The Eroica, CD-80090, with a disc entirely to itself taking only 48 minutes is not at all good value for money. There is plenty of space available for the First Symphony which is how other sets normally couple these works. It is quite rapidly played with the listener appreciating once again the standard of the playing, but there is absolutely no sense of struggle. Dohnanyi has so trained his band that there are no hurdles in this symphony too difficult, even in a very minor way.

The third disc in the set, CD-80198, couples Symphonies 4 and 8. The features of interpretation mentioned earlier are clearly evident once more. The quiet start to No. 4 is exquisitely played, but with very little sense of mystery. Another very fine disc.

Disc four CD-80145-2, couples the 5th and 7th Symphonies. These are what you would expect after what has gone before, except that there is none of the accurate and bitingly direct phrasing one gets with Carlos Kleiber and the Vienna Philharmonic. As one might expect however the recording is every bit as good. As part of a cycle, this is quite acceptable unless you want the absolute best. You only need to revert to Kleiber if you are buying these discs separately. That version is worth every penny of the extra cost.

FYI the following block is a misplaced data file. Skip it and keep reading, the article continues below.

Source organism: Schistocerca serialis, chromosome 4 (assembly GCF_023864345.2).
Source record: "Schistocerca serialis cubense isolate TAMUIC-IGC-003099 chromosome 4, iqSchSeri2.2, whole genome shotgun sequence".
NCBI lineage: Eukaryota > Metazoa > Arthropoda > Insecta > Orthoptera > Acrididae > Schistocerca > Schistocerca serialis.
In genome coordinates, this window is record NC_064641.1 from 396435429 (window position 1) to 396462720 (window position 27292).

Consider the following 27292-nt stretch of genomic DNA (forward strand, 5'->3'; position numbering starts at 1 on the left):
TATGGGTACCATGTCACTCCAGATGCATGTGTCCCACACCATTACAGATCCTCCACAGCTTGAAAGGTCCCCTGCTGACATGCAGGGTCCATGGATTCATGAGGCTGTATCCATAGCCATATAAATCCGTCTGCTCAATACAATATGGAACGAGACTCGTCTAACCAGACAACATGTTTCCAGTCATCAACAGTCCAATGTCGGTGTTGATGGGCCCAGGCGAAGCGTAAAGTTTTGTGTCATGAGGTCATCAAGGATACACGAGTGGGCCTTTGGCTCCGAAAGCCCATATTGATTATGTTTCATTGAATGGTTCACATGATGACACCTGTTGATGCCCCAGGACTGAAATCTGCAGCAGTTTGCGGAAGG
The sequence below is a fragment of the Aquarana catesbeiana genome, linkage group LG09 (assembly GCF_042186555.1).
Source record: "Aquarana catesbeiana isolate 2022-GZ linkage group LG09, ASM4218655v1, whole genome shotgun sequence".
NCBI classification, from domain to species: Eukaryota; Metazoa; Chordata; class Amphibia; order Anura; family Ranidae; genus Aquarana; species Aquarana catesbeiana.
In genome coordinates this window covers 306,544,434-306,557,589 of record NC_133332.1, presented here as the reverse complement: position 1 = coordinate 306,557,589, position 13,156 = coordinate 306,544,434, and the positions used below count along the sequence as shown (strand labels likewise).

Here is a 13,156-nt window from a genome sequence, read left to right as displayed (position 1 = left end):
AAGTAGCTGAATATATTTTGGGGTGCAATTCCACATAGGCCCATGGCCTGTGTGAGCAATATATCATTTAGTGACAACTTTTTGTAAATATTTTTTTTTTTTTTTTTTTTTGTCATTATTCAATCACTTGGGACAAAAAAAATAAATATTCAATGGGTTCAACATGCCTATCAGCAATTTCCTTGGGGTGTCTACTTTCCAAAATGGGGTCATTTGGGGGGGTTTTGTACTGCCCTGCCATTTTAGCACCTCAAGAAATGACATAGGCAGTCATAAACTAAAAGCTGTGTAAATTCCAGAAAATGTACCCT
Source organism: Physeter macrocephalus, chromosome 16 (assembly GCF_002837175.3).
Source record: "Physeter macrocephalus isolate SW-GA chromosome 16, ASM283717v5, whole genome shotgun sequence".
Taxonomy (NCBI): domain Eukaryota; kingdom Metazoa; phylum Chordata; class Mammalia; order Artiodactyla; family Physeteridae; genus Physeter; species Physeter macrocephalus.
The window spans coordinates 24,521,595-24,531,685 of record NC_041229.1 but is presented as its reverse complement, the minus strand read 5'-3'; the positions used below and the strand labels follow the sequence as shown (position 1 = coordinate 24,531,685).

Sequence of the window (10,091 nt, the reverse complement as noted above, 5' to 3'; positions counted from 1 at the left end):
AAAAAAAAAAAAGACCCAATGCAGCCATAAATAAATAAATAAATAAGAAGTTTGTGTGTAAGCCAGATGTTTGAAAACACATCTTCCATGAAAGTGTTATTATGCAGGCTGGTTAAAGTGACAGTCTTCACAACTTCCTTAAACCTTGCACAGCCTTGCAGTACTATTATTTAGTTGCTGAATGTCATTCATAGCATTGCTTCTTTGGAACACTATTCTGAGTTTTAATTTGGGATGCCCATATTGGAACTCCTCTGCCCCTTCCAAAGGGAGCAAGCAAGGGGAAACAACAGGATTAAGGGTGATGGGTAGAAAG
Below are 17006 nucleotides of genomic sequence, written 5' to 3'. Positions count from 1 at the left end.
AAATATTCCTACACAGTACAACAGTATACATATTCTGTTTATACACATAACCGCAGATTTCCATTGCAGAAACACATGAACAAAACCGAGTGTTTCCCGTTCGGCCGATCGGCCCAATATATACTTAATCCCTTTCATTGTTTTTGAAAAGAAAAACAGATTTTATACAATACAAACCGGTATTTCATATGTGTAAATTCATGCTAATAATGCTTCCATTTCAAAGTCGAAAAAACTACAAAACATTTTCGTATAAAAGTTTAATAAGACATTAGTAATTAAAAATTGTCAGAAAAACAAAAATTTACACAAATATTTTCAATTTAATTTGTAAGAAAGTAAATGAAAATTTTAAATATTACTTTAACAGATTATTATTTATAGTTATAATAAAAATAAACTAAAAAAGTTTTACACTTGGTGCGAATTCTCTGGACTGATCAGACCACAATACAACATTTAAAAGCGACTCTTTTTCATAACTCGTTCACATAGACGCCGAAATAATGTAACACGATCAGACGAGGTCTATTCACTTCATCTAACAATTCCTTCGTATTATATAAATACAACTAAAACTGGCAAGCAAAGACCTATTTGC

We then move on CD-80145, to a fairly fast, but extremely accurate performance of the Pastoral. This includes the first movement repeat and is coupled with the third Leonora Overture. This offers an exciting rendition of the peasant’s dance. The storm is convincingly violent. The last movement is fairly rapid, but not without a very touching tenderness right at the end of the work. The only problem is that this tenderness appears artificial and not coming from the music itself. The overture is very well played, but at 56 minutes the disc is again poor value.

The last disc in the cycle, CD-80120 contains the Choral without any coupling. The Leonora No. 3 would have fitted in easily here. This is an excellent performance and for this disc, the various sections of the choral movement are individually banded; useful if you wish to play "bits". The soloists are all first rate with the soprano and the bass being singled out for particular commendation. The choir acquit themselves magnificently and this performance brings the series to a very satisfying climax.

In summary, we have in this overpriced set, perhaps the best played of all complete Beethoven cycles. It offers superior sound quality, played by a superbly efficient and sumptuous sounding orchestra in a believable acoustic. Is it recommendable? Certainly it is if you don’t mind paying over the odds and provided you are prepared to settle for a very cold and dispassionate take on the Beethoven symphonies.


John Phillips